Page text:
2. Under Admin cluster, select the admin cluster from the list. If you didn't specify a name for the admin cluster when you created it, the name is generated in the form gke-admin-[HASH]. If you don't recognize the admin cluster name, run the following command on your admin workstation:

    KUBECONFIG=ADMIN_CLUSTER_KUBECONFIG
    kubectl get OnPremAdminCluster -n kube-system -o=jsonpath='{.items[0].metadata.name}'
    

    If the admin cluster that you want to use isn't displayed, see the troubleshooting section The admin cluster isn't displayed on the Cluster basics drop-down list.

  3. In the GCP API Location field, select the Google Cloud region from the list. In addition to controlling the region where the GKE On-Prem API runs, this setting controls the region in which the following is stored:

    • The user cluster metadata that the GKE On-Prem API needs to manage the cluster lifecycle
    • The Cloud Logging and Cloud Monitoring data of system components
    • The Admin Audit log created by Cloud Audit Logs
  4. Select the Anthos clusters on VMware version for your user cluster.

  5. Click Continue to go to the Networking section.

Networking

In this section, you specify the IP addresses for your cluster's nodes, Pods, and Services. A user cluster needs to have one IP address for each node and an additional IP address to be used for a temporary node during upgrade of the user cluster. For more information, see How many IP addresses does a user cluster need?.

  1. In the Node IPs section, select the IP mode for the user cluster. Select one of the following:

    • DHCP: Choose DHCP if you want your cluster nodes to get their IP address from a DHCP server.

    • Static: Choose Static if you want to provide static IP addresses for your cluster nodes, or if you want to set up manual load-balancing.

  2. If you selected DHCP skip to the next step to specify Service and Pod CIDRs. For Static IP mode, provide the following information:

    1. Enter the IP address of the Gateway for the user cluster.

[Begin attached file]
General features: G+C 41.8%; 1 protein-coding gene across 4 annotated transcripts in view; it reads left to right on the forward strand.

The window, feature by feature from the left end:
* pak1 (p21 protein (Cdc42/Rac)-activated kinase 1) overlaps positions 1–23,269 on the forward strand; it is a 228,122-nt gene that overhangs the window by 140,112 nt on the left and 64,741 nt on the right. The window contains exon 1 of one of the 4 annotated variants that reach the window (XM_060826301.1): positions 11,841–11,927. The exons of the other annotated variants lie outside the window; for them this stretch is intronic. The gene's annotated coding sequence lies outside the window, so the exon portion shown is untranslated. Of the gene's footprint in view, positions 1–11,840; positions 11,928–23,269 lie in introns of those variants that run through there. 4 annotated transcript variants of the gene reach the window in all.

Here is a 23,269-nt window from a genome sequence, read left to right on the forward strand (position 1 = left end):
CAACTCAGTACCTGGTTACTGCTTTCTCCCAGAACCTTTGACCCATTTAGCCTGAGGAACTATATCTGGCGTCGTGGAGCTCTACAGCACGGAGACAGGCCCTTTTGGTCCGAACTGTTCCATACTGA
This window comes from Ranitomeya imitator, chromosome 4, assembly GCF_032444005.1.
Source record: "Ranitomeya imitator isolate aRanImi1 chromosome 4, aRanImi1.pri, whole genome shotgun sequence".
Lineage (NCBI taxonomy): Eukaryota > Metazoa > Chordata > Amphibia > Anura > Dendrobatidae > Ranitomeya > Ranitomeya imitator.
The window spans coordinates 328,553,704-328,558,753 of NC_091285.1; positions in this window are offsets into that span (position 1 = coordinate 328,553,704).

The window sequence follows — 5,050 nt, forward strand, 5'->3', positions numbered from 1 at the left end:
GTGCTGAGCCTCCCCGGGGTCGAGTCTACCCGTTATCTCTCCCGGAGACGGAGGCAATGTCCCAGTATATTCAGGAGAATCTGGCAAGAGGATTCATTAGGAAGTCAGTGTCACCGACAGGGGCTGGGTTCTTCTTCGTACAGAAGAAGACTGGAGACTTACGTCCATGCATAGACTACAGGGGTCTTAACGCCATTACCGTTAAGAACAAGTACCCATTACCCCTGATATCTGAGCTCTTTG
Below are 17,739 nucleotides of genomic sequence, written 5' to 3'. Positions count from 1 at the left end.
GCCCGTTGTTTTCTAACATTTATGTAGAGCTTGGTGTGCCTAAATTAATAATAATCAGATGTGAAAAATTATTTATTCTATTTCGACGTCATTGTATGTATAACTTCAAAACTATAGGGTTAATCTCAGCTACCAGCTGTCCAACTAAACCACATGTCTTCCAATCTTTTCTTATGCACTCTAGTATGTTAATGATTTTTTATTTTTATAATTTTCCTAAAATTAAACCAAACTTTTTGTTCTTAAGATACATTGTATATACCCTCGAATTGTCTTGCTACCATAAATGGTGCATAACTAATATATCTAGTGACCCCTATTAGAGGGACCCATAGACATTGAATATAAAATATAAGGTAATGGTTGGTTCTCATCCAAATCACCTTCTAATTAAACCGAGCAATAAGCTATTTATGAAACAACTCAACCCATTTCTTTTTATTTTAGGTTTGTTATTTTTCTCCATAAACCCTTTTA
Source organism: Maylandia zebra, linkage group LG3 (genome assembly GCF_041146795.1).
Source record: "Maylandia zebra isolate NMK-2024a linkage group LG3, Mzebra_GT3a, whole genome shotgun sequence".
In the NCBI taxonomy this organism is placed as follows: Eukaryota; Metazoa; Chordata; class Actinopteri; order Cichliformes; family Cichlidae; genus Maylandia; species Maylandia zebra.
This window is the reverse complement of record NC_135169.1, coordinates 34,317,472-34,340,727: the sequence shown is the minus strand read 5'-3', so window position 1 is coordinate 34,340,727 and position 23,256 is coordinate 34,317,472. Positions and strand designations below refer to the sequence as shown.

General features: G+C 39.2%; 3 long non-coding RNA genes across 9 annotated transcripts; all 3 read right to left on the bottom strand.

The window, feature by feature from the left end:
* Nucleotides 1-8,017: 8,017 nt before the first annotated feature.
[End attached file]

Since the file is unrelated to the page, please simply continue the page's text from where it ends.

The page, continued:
2. Enter the Subnet mask for the user cluster nodes.

    3. In the IP Addresses section, enter the IP addresses and optionally, the hostnames for the nodes in the user cluster. You can enter either an individual IP v4 address (such as 192.0.2.1) or a CIDR block of IPv4 addresses (such as 192.0.2.0/24).

      • If you enter a CIDR block, don't enter a hostname.
      • If you enter an individual IP address, you can optionally enter a hostname. If you don't enter a hostname, Anthos clusters on VMware uses the VM's name from vSphere as the hostname.
    4. Click + Add IP Address as needed to enter more IP addresses.

  3. In the Service and Pod CIDRs section, the console provides the following address ranges for your Kubernetes Services and Pods:

    • Service CIDR: 10.96.0.0/20
    • Pod CIDR: 192.168.0.0/16

    If you prefer to enter your own address ranges, see IP addresses for Pods and Services for best practices.

  4. If you selected Static IP mode, specify the following information in Host config section:

    1. Enter the IP addresses of the DNS servers.
    2. Enter the IP addresses of the NTP servers.
    3. Optionally, enter DNS search domains.
  5. Click Continue to go to the Load balancer section.

Load balancer

Choose the load balancer to set up for your cluster. See load balancer overview for more information.

Select the Load balancer type from the list.

Bundled with MetalLB

Configure bundled load balancing with MetalLB. This option requires minimal configuration. MetalLB runs directly on your cluster nodes and doesn't require extra VMs. For more information about the benefits of using MetalLB and how it compares to the other load balancing options, see Bundled load balancing with MetalLB.

  1. In the Address pools section, configure at least one address pool, as follows:

    1. Enter a name for the address pool.

    2. Enter an IP address range that contains the ingress VIP in either CIDR notation (ex. 192.0.2.0/26) or range notation (ex. 192.0.2.64-192.0.2.72). To specify a single IP address in a pool, use /32 in the CIDR notation (ex. 192.0.2.1/32).

    3. If the IP addresses for your Services of type LoadBalancer aren't in the same IP address range as the ingress VIP, click + Add IP Address Range and enter another address range.

      The IP addresses in each pool cannot overlap, and must be in the same subnet as the cluster nodes.

    4. Under Assignment of IP addresses, select one of the following:

      • Automatic: Choose this option if you want the MetalLB controller to automatically assign IP addresses from the address pool to Services of type LoadBalancer
      • Manual: Choose this option if you intend to use addresses from the pool to manually specify addresses for Services of type LoadBalancer
    5. Click Avoid buggy IP addresses if you want the MetalLB controller to not use addresses from the pool that end in .0 or .255. This avoids the problem of buggy consumer devices mistakenly dropping traffic sent to those special IP addresses.